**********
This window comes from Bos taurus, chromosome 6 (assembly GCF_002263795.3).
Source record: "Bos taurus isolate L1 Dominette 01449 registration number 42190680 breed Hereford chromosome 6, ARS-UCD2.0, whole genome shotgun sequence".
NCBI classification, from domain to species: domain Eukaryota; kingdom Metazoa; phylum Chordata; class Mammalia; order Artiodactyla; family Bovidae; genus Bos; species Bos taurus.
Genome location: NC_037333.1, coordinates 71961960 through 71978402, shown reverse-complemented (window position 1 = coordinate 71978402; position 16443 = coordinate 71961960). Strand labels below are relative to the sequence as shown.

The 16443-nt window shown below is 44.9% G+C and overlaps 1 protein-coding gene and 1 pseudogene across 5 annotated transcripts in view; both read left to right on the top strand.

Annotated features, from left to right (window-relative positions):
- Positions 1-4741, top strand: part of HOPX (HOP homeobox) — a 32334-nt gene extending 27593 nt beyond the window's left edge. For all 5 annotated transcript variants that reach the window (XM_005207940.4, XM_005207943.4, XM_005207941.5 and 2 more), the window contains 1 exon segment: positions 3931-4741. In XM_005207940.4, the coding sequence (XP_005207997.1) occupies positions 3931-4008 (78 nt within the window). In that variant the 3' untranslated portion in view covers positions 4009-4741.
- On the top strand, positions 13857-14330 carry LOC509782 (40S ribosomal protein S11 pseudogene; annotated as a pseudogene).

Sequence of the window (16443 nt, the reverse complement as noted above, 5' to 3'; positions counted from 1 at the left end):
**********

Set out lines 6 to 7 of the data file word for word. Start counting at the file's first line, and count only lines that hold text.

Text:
Annotated features, from left to right (window-relative positions):
- Positions 1-4741, top strand: part of HOPX (HOP homeobox) — a 32334-nt gene extending 27593 nt beyond the window's left edge. For all 5 annotated transcript variants that reach the window (XM_005207940.4, XM_005207943.4, XM_005207941.5 and 2 more), the window contains 1 exon segment: positions 3931-4741. In XM_005207940.4, the coding sequence (XP_005207997.1) occupies positions 3931-4008 (78 nt within the window). In that variant the 3' untranslated portion in view covers positions 4009-4741.